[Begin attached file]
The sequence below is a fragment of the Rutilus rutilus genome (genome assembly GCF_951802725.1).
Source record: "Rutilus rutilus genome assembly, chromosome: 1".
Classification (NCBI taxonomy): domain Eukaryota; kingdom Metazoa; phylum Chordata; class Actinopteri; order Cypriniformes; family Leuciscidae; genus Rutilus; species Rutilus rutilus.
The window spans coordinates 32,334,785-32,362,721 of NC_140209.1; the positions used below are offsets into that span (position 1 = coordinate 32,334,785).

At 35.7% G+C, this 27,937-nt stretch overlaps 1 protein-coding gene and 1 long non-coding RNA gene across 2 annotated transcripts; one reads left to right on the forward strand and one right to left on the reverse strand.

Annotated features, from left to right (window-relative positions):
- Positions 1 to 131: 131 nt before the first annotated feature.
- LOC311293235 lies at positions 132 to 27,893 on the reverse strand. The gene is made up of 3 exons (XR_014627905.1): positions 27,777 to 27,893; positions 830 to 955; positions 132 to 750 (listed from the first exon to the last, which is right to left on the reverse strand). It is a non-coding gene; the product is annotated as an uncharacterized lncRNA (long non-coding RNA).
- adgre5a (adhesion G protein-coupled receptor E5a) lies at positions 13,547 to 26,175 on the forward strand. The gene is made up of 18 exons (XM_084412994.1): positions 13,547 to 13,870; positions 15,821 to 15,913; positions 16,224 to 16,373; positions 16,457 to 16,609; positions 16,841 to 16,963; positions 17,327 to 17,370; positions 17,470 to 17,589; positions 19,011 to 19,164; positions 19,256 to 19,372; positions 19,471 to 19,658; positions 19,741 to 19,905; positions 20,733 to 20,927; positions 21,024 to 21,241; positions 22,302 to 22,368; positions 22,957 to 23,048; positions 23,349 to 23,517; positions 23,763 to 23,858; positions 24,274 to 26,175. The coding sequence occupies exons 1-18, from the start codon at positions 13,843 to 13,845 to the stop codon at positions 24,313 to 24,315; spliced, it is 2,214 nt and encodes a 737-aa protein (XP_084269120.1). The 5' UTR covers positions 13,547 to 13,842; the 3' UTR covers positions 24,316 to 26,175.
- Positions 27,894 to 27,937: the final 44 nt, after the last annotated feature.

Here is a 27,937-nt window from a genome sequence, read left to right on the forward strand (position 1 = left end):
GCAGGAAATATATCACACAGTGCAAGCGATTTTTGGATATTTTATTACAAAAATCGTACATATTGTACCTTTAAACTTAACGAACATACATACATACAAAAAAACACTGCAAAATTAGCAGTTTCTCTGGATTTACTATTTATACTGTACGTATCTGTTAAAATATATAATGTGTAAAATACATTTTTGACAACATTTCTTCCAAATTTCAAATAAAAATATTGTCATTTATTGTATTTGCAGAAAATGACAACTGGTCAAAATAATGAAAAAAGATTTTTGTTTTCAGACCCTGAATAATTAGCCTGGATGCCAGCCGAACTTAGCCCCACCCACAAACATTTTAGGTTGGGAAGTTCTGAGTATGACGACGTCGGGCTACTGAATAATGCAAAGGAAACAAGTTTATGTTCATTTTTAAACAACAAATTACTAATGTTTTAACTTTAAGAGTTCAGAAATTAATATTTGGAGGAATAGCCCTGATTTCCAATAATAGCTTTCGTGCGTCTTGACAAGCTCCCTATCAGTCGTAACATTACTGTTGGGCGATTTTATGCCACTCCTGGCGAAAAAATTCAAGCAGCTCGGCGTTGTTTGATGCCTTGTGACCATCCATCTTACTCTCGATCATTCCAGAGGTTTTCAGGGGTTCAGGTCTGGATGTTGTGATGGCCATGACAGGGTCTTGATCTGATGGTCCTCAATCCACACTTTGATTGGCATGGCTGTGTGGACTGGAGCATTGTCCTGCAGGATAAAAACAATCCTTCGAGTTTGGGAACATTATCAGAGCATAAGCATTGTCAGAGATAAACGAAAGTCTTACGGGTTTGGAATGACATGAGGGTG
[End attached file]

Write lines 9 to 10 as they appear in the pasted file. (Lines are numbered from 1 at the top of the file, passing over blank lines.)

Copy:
- adgre5a (adhesion G protein-coupled receptor E5a) lies at positions 13,547 to 26,175 on the forward strand. The gene is made up of 18 exons (XM_084412994.1): positions 13,547 to 13,870; positions 15,821 to 15,913; positions 16,224 to 16,373; positions 16,457 to 16,609; positions 16,841 to 16,963; positions 17,327 to 17,370; positions 17,470 to 17,589; positions 19,011 to 19,164; positions 19,256 to 19,372; positions 19,471 to 19,658; positions 19,741 to 19,905; positions 20,733 to 20,927; positions 21,024 to 21,241; positions 22,302 to 22,368; positions 22,957 to 23,048; positions 23,349 to 23,517; positions 23,763 to 23,858; positions 24,274 to 26,175. The coding sequence occupies exons 1-18, from the start codon at positions 13,843 to 13,845 to the stop codon at positions 24,313 to 24,315; spliced, it is 2,214 nt and encodes a 737-aa protein (XP_084269120.1). The 5' UTR covers positions 13,547 to 13,842; the 3' UTR covers positions 24,316 to 26,175.
- Positions 27,894 to 27,937: the final 44 nt, after the last annotated feature.